Interest waiver-reduction u/s 220(2A) denial for threat by assessee not justified. Satisfaction must be arrived at as per prescribed 3 conditions-High Court

Interest waiver-reduction u/s 220(2A) denial for threat by the assessee not justified. The satisfaction must be arrived at with reference to the prescribed three conditions -Kerala High Court.

Interest waiver-reduction u/s 220(2A)

ABCAUS Case Law Citation:
1007 2016 (09) HC

Brief Facts of the Case:
The Petitioner assessee was aggrieved by the rejection by the Commissioner of his application u/s 220(2A) of the Income Tax Act 1961 without considering the mater in accordance with the law.

Under section 220(2) when the assessee is deemed to be in default and the amount specified in the notice of demand u/s 156 is not paid within 30 days of the service of the notice, the assessee is liable to pay simple interest @ one per cent. 

However under the provisions of sub section (2A) of section 220, Commissioner of Income Tax (PrCCIT/CCIT/CIT) may reduce/waive the interest on being satisfied that:

(i) payment of such amount has caused orwould cause genuine hardship to the assessee ;

(ii) default in the payment of the amount on which interest has been paid orwas payable under the said sub-section was due to circumstances beyond the control of the assessee ; and

(iii) the assessee has co-operated in any inquiry relating to the assessment or any proceeding for the recovery of any amount due from him.

Contentions of the Assessee:
It was stated that the petitioner had cooperated with the assessment proceedings and he was having genuine hardship to pay the amount of interest and with the substantial amount of interest he would not be in a position to discharge the liability. It was also stated that the only property belonging to the assessee had been attached by the Income Tax Department and unless the property was sold, the petitioner would not be able to pay even the principal amount.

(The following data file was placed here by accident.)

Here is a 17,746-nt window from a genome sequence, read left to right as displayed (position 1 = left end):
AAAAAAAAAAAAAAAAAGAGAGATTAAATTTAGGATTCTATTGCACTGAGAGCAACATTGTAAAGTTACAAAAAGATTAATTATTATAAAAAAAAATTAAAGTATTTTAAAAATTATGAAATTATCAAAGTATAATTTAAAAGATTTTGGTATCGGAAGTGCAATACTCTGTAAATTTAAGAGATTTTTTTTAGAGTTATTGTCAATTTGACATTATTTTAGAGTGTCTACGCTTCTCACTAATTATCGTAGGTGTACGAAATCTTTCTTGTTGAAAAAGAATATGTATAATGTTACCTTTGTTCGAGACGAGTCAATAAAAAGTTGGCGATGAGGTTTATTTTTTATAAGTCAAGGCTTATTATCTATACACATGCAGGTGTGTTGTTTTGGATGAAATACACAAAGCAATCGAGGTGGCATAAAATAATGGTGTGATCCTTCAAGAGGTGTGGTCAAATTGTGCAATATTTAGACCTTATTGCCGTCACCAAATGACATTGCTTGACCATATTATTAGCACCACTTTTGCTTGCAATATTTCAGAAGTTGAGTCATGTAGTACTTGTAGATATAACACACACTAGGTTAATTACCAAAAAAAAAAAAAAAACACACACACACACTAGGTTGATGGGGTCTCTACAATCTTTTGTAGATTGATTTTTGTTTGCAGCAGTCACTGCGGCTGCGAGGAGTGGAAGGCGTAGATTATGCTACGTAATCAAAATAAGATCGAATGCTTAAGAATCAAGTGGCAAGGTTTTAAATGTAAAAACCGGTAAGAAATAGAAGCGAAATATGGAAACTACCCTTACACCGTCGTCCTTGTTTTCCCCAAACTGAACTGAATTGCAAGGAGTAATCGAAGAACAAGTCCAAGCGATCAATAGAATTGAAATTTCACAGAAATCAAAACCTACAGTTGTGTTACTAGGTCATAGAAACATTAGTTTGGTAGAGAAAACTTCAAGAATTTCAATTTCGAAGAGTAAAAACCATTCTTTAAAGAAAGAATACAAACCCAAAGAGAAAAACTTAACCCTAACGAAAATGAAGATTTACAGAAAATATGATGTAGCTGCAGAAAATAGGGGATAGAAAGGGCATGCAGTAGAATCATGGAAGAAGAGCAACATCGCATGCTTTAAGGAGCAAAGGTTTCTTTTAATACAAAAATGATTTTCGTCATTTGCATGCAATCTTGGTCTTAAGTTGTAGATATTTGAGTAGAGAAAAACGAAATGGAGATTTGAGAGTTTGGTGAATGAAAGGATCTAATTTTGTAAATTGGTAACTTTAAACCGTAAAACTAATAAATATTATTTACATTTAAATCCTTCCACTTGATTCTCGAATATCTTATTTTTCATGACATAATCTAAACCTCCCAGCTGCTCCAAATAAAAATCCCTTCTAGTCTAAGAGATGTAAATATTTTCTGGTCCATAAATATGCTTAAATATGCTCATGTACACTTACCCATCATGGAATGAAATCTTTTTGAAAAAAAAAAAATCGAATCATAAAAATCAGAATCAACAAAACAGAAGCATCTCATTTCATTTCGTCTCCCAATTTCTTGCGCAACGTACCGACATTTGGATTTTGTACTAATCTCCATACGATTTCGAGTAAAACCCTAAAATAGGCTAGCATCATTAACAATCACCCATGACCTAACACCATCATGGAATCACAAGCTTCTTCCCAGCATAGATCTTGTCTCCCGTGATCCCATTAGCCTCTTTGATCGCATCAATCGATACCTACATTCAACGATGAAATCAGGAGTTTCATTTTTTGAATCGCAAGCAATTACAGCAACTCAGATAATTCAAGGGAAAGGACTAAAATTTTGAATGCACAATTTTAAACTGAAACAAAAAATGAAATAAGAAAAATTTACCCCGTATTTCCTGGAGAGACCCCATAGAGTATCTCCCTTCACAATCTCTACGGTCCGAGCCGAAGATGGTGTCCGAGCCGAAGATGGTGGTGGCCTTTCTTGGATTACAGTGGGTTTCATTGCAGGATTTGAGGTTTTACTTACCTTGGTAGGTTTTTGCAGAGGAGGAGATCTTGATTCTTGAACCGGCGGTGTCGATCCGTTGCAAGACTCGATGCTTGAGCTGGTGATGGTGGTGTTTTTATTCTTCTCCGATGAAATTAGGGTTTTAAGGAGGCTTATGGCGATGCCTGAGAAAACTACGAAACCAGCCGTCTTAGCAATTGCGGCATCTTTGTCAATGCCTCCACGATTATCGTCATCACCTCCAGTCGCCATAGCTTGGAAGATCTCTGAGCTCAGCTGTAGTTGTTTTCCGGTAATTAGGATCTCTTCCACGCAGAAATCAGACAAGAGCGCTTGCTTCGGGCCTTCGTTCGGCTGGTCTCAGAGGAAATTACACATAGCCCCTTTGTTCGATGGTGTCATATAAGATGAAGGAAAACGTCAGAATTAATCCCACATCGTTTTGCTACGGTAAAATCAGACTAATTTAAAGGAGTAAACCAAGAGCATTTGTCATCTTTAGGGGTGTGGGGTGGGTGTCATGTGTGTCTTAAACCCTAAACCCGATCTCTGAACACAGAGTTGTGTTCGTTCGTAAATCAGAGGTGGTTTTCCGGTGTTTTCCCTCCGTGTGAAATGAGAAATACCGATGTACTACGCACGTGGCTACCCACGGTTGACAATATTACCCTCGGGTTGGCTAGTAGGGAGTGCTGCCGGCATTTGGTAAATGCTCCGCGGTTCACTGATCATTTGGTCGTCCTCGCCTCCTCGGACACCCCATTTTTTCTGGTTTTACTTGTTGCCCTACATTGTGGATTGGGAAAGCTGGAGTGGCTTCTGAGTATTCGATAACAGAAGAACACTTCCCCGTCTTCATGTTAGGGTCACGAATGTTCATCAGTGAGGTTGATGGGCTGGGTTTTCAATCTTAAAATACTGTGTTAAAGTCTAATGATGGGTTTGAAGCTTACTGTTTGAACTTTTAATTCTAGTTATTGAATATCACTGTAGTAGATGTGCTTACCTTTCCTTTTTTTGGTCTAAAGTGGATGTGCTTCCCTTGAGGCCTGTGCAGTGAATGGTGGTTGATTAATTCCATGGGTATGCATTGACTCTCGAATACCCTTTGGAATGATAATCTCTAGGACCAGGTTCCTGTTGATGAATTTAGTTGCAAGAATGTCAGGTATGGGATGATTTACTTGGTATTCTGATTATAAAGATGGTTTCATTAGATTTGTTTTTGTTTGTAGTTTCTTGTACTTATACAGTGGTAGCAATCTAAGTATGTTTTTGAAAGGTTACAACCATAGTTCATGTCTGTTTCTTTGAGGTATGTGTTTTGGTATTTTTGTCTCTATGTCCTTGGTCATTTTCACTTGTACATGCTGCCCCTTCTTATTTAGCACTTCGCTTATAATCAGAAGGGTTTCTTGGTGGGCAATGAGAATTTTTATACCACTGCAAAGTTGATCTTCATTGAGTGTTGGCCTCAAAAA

It was submitted that the Commissioner had not considered the matter in accordance with law and therefore, the matter requires reconsideration. Reliance was placed upon the judgment of the Apex Court in B. M. Malani vs. Commissioner of Income Tax and Another (2008) (10) (SCC) 617 where the Supreme Court while considering similar issues regarding the scope and effect of Section 220(2A) observed that a  statutory  authority must act within the four corners of the statute and the Commissioner must exercise his discretion rejecting the request of the assessee judiciously. The satisfaction envisaged in the sub section must be arrived at before coming to conclusion that the three conditions laid down therein have been fulfilled before passing an order waiving interest.

Contentions of the Revenue:
It was stated by the Revenue that petitioner had not co-operated with the proceedings and that he did not pay any amount due as tax though he had given a self declaration regarding undisputed income. It was submitted that the Commissioner had considered the question regarding the plea of the petitioner and had rightly disposed of the same.

Observations made by the High Court:
The High Court observed that when the statutory authority had been given the discretion to consider the compliance of the conditions specified under Section 220(2A), it was for the said authority to take into consideration all the necessary materials which had been placed before it in the form of a representation as well as documents and either to allow the same or to reject the same. 

According to the Court, the question of genuine hardship, whether the default was due to the circumstances beyond the control of the assessee and whether the assessee had co-­operated with the enquiry is to be verified on the basis of the facts available. However, the Commissioner had observed that the petitioner had not complied with any of those conditions but apparently no reasons had been stated. 

The Court noticed that the Commissioner had stated that there was a threat by the assessee and waiver of interest cannot be done by threat. However, the Court opined that such reason alone would not justify denial of the benefit of waiver or reduction of interest because the said denial had to be considered in the light of the statutory provisions as enumerated in Section 220(2A). 

The matter was directed to be reconsidered by the Commissioner within two months

Interest waiver-reduction u/s 220(2A)

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